Hazen’s group also found that blood levels of TMAO and L-carnitine could predict heart disease risk, which they learned by collecting blood samples from 2,595 patients and tracking their health for three years.

Hey look I am not about to stop eating meat so let’s not go there. However this has made me think about cutting back some. I used to go through 4 or 5 energy drinks a day work out and take creatine supplements but I wound up getting kidney stones. Oww that hurt. Anyway they made some great observations and as much as I hate to admit it those vegans may be right ( to some degree) I still love my steak. Anyway if I read that correctly this could lead to better testing and I am all for that. I lost my father to stroke so it makes me a bit more wary of it.

Anyway that’s some things to consider next time you look at the Monster drinks or energy bars at the store. BTW don’t shoot the messenger on this one. They are doing more testing on this but the results so far have been pretty solid.

posted on Jun, 29 2013 @ 12:24 AM

posted on Jun, 29 2013 @ 12:32 AM
Haven't you guys gotten the memo?

EVERYTHING in this modern age that you smell, touch, eat, or come within a one-mile radius of, gives you cancer and KILLS YOU. Even just THINKING BAD THOUGHTS can give you cancer.

There is nowhere to run, nowhere to hide, and nowhere to be immune from... LIFE IN THE 21ST CENTURY.


posted on Jun, 29 2013 @ 12:51 AM
reply to post by alfa1

OK thanks I read through that link. I have a hard time with OPs that seem to be blasting the studies with their own ideas. It makes it harder for me to absorb.information.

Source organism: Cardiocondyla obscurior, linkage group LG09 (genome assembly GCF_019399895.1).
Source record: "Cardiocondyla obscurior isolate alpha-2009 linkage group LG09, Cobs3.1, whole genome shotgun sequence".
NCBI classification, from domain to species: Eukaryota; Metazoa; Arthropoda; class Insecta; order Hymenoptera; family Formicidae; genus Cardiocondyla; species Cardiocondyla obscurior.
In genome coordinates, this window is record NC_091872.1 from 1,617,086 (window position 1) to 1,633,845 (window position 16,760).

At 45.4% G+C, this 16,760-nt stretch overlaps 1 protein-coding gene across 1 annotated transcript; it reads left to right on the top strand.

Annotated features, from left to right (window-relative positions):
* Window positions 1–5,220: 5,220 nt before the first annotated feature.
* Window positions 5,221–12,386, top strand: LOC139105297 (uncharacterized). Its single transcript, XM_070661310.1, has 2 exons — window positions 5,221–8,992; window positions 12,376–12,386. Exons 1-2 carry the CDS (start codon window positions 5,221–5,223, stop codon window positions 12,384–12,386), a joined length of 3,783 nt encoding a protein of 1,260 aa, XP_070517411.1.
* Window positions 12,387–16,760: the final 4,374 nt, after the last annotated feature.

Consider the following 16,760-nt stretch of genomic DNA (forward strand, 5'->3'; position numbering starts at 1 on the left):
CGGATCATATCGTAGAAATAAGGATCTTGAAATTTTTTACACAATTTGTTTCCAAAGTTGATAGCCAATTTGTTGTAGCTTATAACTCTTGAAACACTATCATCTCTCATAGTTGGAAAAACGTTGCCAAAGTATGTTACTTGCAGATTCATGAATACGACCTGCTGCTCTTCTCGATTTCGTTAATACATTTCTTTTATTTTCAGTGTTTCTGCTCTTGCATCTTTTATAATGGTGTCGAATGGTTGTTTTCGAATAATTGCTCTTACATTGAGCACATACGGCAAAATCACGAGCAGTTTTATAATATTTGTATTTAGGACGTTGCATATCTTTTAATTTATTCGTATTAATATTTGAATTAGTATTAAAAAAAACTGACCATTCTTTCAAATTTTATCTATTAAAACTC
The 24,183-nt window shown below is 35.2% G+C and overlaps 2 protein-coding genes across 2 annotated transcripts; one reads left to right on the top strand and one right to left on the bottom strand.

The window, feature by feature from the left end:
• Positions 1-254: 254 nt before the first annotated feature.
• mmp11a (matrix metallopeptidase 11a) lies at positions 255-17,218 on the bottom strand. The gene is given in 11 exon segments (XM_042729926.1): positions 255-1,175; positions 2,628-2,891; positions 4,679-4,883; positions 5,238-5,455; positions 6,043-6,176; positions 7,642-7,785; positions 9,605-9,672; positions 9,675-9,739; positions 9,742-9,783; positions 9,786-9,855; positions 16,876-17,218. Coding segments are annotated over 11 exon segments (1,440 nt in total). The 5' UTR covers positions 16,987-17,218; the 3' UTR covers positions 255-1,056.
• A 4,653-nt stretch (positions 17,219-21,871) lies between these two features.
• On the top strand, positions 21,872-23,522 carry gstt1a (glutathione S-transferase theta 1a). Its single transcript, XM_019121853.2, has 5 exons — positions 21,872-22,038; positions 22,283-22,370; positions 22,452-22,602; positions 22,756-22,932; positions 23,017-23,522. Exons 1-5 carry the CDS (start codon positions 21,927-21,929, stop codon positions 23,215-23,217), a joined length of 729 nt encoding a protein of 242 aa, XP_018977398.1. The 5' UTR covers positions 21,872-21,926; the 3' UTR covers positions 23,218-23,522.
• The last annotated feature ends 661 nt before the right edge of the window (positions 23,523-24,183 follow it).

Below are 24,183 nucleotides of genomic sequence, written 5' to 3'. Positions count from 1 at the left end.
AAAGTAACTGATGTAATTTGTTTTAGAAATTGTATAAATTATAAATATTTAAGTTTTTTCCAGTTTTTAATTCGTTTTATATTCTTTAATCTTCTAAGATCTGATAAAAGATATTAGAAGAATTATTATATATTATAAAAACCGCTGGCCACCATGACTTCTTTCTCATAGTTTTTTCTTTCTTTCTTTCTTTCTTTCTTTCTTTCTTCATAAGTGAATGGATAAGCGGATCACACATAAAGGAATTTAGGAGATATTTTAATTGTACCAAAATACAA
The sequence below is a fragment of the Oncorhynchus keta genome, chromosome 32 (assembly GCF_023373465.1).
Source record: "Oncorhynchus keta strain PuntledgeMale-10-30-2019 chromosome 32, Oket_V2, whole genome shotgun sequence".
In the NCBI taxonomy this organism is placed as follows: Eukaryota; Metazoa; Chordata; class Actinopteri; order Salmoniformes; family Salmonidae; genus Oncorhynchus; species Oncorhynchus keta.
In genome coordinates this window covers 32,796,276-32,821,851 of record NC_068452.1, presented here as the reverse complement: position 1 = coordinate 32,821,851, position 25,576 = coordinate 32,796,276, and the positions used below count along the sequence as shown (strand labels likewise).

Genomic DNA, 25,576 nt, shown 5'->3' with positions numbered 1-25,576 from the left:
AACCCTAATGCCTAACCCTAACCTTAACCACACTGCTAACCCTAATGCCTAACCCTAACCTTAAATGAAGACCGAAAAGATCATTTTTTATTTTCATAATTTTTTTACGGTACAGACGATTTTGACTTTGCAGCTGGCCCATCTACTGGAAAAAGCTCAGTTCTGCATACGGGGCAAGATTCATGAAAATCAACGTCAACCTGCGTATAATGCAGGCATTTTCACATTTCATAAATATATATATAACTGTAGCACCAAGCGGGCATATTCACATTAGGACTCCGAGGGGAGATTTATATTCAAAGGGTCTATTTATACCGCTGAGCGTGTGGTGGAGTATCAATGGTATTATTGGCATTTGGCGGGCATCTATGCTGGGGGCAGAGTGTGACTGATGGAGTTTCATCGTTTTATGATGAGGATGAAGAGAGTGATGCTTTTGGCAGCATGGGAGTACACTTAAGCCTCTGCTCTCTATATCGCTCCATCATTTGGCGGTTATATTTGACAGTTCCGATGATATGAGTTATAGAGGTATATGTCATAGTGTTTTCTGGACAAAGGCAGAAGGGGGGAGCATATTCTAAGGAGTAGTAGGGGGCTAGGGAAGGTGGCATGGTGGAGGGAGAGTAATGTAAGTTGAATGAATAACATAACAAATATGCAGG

I am just trying to present the information however everyone is welcome to come to their own conclusion. As for myself I may change my diet some with the red meat intake but energy bars and monster drinks are off my list now. They said further studies are needed but the results look promising.

The main thing I was interested in was the advancement in testing for impending heart disease such as stokes they are doing from this. As I stated in the OP I lost my father to it my grandfather as well so it is something that concerns me.

posted on Jun, 29 2013 @ 10:54 AM
And bashing supplements as a whole is misleading .
Supplements can mean crap with caffeine in it ,to vitamin c .

Energy drinks dangerous though,and meat has always allegedly been said to be a factor in mortality .
It's energy drinks with HIGH FRUCTOSE CORN SYRUP ,that are the issue,and this is just a nonsense study to discredit a suuplement .
The mayo clinic has a study of carnitne ,saying the exact opposite .
edit on 6/29/13 by PtolemyII because: (no reason given)

posted on Jun, 29 2013 @ 01:10 PM
It should be noted that not all energy drinks contain L-carnitine.

Start reading your labels, folks. If you don't know what's in something (especially if it's a major component, or something listed in the "proprietary blend" of an energy drink, google it!)